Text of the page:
Over 60 world-class sculptures dot this lush 16-acre Easthampton outdoor museum and garden. Stroll through beautifully manicured lawns in easy tranquility, stopping only to admire pieces like an almost-Brutalist multi-tower piece by Sol LeWitt and an abstract installation by Willem de Kooning. But don’t forget to head to the Albee Amphitheater, which, until November 2021, will be surrounded by Ai Weiwei’s iconic 10-foot bronze sculptures of the Chinese zodiac.
Highway Restaurant & Bar
Courtesy of Highway Restaurant & Bar.
For locals and Hamptons regulars, this highway barn has been a many number of things, including a no-frills diner serving the expected all-American fare. Now owned by the team behind Eleven Madison Park and NoMad Hotel Restaurant and Bar, food remains fuss-free if decidedly fancier and more global in flavor. Think: fish curry with Thai spices and burrata-and-beet salad mingling with a classic burger. It’s all take-out for now, but during the old normal, the restaurant’s easy, breezy, and tasty reputation has made it a favored haunt by local creatives, including fashion photographer Pamela Hanson, whose black-and-white images of life in the Hamptons over the decades can be found on the walls.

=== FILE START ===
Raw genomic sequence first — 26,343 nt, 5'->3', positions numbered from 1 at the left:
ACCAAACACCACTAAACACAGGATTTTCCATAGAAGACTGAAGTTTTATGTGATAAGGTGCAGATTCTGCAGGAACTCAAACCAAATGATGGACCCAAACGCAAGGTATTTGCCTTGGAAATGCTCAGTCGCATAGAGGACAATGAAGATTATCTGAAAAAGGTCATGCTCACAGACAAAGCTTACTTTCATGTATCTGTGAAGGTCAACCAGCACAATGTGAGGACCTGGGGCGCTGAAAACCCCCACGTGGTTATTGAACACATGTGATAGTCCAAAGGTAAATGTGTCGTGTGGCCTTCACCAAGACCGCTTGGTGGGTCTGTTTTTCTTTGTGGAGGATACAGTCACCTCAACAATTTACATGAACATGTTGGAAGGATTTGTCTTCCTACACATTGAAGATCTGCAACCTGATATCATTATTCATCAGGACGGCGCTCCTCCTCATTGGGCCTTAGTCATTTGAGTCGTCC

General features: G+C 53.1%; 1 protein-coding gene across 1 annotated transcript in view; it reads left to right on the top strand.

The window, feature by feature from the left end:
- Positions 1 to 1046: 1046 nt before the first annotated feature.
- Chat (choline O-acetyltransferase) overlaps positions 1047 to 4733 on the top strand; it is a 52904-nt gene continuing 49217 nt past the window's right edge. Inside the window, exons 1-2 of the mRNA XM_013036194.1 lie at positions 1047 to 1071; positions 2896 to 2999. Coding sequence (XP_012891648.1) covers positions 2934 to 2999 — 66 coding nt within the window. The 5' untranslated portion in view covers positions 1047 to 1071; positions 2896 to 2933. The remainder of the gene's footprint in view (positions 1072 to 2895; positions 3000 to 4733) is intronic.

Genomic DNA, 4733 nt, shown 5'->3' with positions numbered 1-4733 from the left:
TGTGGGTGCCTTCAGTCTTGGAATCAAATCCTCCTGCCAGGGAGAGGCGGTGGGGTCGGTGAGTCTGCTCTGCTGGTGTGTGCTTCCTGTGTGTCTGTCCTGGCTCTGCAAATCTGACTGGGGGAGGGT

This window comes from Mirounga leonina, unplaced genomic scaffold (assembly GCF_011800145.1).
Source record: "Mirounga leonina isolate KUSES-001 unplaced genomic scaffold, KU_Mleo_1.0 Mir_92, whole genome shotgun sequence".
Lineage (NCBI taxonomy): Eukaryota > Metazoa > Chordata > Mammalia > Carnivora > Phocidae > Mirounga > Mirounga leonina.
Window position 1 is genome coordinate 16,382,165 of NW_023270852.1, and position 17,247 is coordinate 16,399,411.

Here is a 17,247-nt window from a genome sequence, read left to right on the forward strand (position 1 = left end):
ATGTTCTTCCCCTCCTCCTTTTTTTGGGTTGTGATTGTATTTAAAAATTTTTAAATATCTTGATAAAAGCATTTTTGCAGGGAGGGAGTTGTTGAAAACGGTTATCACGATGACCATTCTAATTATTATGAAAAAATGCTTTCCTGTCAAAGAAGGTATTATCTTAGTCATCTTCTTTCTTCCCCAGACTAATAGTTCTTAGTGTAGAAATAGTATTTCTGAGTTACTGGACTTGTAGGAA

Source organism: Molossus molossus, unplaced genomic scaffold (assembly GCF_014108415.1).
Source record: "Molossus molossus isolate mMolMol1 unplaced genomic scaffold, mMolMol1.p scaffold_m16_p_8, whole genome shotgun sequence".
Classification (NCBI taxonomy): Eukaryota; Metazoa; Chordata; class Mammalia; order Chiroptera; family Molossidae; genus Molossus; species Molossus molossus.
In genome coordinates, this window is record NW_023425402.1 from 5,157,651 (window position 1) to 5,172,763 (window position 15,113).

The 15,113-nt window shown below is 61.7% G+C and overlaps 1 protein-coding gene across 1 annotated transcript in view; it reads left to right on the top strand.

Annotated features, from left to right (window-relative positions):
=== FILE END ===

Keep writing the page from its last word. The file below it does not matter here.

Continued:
Dia Bridgehampton and The Dan Flavin Art Institute
Courtesy of Dia Bridgehampton and The Dan Flavin Art Institute.
A 1908 Bridgehampton firehouse was transformed by artist Dan Flavin, who lived in Wainscott, in the 1980s so that it may be the permanent showcase for nine of his fluorescent light pieces. The house’s first floor remains an exhibition space for local artists. On now is a year-long installation of Amagansett resident Jill Magid’s new series of linen screen prints called Homage CMYK.
Jeff Lincoln Art + Design